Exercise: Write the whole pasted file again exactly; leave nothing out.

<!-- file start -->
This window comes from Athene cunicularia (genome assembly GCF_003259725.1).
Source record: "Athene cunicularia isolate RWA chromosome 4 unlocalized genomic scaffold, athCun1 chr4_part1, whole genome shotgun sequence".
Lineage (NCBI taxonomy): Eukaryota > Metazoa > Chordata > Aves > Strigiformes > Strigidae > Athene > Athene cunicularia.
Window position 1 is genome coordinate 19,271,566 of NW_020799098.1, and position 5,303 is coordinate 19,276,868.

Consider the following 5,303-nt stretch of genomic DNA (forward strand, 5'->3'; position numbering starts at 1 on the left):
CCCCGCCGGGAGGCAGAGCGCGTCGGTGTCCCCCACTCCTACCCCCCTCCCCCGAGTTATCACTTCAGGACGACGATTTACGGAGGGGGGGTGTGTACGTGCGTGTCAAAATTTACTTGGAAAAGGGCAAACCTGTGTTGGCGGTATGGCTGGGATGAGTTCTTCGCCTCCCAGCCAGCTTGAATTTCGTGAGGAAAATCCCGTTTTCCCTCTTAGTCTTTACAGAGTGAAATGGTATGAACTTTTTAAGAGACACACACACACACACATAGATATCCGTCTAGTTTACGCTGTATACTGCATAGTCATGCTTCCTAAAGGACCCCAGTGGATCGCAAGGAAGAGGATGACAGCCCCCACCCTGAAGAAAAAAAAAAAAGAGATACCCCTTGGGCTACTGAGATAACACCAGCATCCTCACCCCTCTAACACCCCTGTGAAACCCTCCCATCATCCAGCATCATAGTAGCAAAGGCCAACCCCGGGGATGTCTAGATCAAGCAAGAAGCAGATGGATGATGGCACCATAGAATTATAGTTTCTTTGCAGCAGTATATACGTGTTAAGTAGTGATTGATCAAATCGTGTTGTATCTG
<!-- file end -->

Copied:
This window comes from Athene cunicularia (genome assembly GCF_003259725.1).
Source record: "Athene cunicularia isolate RWA chromosome 4 unlocalized genomic scaffold, athCun1 chr4_part1, whole genome shotgun sequence".
Lineage (NCBI taxonomy): Eukaryota > Metazoa > Chordata > Aves > Strigiformes > Strigidae > Athene > Athene cunicularia.
Window position 1 is genome coordinate 19,271,566 of NW_020799098.1, and position 5,303 is coordinate 19,276,868.

Consider the following 5,303-nt stretch of genomic DNA (forward strand, 5'->3'; position numbering starts at 1 on the left):
CCCCGCCGGGAGGCAGAGCGCGTCGGTGTCCCCCACTCCTACCCCCCTCCCCCGAGTTATCACTTCAGGACGACGATTTACGGAGGGGGGGTGTGTACGTGCGTGTCAAAATTTACTTGGAAAAGGGCAAACCTGTGTTGGCGGTATGGCTGGGATGAGTTCTTCGCCTCCCAGCCAGCTTGAATTTCGTGAGGAAAATCCCGTTTTCCCTCTTAGTCTTTACAGAGTGAAATGGTATGAACTTTTTAAGAGACACACACACACACACATAGATATCCGTCTAGTTTACGCTGTATACTGCATAGTCATGCTTCCTAAAGGACCCCAGTGGATCGCAAGGAAGAGGATGACAGCCCCCACCCTGAAGAAAAAAAAAAAAGAGATACCCCTTGGGCTACTGAGATAACACCAGCATCCTCACCCCTCTAACACCCCTGTGAAACCCTCCCATCATCCAGCATCATAGTAGCAAAGGCCAACCCCGGGGATGTCTAGATCAAGCAAGAAGCAGATGGATGATGGCACCATAGAATTATAGTTTCTTTGCAGCAGTATATACGTGTTAAGTAGTGATTGATCAAATCGTGTTGTATCTG